For a medium business, the issues are slightly different. These organizations focus on growth, and need a solution that can grow as they grow. These organizations also have higher expectations when it comes to software and technology tools, and the cloud can give them access to these resources. In this case, the cloud solution needs to be one that is scalable and offers leading technology applications.

And when it comes to large businesses, the focus switches again. These organizations need to manage all the IT resources while remaining innovative – and that can be a lot of responsibility for an in-house IT team alone. With the right cloud provider, these larger organizations get around-the-clock support and management for their system, allowing them to focus on moving the business to the next level. This cloud solution requires excellent uptime and security with great customer support.

These three examples display only a few ways in which one business’ cloud solution may differ from another’s. That’s why it’s important to establish a plan before making the move.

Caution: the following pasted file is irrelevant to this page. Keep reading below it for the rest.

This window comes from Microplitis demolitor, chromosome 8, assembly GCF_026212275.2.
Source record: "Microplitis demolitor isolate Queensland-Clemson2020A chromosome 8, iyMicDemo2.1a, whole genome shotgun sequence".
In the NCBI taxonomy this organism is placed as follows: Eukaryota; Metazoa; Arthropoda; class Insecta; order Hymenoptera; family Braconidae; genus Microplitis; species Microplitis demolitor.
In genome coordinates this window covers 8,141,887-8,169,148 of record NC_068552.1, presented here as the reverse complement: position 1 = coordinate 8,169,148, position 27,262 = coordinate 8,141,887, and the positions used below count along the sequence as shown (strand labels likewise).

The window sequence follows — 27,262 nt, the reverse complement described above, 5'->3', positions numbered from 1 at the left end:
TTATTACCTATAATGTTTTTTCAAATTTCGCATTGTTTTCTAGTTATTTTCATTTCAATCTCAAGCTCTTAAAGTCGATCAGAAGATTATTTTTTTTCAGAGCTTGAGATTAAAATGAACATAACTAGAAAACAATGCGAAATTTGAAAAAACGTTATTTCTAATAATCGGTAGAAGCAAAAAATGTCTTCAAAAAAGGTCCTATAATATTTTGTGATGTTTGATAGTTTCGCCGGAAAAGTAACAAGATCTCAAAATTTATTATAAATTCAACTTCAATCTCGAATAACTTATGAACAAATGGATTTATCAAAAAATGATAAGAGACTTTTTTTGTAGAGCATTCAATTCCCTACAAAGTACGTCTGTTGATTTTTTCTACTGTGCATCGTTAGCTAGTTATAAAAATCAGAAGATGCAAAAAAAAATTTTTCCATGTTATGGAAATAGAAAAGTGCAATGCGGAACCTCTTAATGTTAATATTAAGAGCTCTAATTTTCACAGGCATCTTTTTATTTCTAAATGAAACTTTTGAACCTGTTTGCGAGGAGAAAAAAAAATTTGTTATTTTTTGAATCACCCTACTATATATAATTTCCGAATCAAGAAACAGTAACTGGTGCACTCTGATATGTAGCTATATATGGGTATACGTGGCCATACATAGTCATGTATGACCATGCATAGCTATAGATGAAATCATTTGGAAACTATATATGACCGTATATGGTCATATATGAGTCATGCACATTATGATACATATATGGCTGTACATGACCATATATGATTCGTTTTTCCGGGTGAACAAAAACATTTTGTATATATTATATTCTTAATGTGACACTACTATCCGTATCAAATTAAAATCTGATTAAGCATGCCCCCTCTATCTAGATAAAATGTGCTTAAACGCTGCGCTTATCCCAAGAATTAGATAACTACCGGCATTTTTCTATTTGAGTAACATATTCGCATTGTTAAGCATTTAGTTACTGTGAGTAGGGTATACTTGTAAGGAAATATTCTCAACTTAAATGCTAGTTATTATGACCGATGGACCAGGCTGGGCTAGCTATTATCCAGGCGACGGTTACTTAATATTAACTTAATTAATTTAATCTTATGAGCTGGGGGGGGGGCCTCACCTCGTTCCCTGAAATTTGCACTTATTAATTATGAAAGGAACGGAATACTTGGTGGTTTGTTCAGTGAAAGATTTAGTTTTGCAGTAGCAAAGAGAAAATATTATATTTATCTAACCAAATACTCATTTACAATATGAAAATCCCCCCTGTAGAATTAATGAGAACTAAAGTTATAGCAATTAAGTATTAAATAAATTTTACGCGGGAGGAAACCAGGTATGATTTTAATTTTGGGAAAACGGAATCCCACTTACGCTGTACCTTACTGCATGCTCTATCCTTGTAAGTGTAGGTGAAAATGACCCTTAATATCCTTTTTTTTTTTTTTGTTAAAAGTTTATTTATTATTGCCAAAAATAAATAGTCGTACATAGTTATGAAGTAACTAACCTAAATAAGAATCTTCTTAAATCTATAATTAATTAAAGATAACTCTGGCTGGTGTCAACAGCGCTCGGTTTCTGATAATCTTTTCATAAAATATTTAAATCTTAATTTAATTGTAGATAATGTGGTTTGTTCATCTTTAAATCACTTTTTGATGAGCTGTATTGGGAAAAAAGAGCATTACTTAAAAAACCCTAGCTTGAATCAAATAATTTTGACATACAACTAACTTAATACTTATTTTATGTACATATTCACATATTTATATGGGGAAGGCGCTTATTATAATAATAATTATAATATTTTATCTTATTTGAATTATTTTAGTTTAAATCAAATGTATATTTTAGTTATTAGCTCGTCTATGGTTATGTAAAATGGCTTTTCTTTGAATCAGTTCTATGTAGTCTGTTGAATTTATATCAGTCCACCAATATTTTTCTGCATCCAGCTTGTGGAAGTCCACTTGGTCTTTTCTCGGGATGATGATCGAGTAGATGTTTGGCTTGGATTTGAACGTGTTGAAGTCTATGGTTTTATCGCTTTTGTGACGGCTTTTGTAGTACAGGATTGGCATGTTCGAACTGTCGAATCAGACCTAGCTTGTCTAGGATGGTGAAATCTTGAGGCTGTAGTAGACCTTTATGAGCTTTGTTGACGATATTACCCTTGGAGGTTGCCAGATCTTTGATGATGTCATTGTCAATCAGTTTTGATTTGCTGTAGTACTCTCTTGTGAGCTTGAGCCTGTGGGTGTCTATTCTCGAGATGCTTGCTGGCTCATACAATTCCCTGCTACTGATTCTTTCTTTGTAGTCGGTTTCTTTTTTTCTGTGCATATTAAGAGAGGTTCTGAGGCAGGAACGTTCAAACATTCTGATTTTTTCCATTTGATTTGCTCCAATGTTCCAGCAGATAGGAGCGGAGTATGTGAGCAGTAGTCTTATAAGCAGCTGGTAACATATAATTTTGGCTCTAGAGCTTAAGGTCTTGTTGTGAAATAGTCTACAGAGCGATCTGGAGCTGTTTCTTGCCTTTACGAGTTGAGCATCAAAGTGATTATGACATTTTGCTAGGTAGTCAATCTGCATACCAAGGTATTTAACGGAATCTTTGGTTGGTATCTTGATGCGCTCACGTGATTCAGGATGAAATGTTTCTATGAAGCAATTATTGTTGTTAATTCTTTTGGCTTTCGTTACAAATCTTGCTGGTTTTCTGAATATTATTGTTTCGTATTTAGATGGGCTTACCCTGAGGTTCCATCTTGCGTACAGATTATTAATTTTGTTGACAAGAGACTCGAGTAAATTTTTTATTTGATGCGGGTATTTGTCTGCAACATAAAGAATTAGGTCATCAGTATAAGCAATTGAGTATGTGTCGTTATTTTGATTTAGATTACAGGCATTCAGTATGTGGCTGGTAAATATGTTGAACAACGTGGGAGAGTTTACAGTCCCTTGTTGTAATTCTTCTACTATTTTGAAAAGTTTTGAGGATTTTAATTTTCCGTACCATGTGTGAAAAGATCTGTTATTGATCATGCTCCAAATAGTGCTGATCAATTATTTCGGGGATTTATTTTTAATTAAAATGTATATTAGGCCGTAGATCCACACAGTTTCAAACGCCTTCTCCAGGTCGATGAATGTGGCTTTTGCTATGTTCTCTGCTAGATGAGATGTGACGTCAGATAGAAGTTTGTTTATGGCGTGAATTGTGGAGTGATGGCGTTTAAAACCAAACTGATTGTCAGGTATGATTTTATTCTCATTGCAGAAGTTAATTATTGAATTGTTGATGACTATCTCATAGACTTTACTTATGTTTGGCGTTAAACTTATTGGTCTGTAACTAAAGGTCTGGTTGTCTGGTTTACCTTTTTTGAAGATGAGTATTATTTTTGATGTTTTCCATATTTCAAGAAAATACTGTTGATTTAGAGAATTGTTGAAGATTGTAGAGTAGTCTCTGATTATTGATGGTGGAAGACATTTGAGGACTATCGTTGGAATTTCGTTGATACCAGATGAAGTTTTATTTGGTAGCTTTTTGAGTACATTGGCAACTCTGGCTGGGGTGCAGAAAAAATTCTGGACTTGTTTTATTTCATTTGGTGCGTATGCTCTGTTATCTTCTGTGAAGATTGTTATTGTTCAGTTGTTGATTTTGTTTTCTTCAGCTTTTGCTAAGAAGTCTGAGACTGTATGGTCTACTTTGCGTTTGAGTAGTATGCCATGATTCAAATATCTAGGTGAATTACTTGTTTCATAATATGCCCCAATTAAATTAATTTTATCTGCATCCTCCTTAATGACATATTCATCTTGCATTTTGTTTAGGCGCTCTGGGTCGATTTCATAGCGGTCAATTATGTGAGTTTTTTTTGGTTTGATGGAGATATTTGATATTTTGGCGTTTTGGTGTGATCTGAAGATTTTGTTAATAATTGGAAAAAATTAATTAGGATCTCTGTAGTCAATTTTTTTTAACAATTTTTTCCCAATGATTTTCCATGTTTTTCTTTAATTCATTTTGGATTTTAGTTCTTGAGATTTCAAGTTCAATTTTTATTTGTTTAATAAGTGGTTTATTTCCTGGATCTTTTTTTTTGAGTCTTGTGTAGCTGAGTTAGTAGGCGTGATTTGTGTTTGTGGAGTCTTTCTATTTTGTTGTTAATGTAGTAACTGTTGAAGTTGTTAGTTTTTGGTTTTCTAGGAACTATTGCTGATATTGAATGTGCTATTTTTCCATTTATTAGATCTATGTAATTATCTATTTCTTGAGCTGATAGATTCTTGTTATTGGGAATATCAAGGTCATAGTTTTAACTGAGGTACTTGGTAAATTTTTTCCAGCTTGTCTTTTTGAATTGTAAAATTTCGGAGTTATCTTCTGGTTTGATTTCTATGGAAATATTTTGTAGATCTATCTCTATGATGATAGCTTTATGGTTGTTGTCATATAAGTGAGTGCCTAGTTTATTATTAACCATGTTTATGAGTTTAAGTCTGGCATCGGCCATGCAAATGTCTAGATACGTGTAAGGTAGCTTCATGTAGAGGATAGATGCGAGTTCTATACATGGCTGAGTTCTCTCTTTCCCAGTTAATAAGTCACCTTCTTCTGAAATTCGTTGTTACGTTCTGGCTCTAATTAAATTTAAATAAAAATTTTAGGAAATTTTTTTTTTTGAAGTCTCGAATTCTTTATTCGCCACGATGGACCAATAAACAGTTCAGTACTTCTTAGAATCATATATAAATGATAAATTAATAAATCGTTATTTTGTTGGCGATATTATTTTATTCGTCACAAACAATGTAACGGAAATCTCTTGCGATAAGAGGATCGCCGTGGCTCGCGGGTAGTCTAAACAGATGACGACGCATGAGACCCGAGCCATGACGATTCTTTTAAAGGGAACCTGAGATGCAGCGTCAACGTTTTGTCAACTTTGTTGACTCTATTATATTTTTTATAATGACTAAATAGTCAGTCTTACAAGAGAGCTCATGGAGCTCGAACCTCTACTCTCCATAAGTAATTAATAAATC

And when you do decide to make the move, you don’t have to do it all at once. You probably want to start with systems that are easiest to move, saving mission-critical items for the end. This will reduce interruptions during your transition. This also allows you to take time to understand how your business works in the cloud, and decide exactly how you want to move forward. Once you get going, it’s easy to scale your service up or down and move new systems into the cloud.

We’ve said it once and we’ll say it again: the cloud is not a one-size-fits-all solution, and it won’t solve every single one of your business problems. But that doesn’t mean it can’t benefit the majority of organizations.

If Space is the Final Frontier, what about China?

My colleague, Steven Weiss, is with China Telecom. China Telecom is the largest telecommunications provider in China. With 80% of China’s local access and transmission facilities and ChinaNet, the largest internet backbone in China, their network solutions are core foundations for business growth. I asked Steve to write some posts for us about the nuances of working in China. Here is his first post…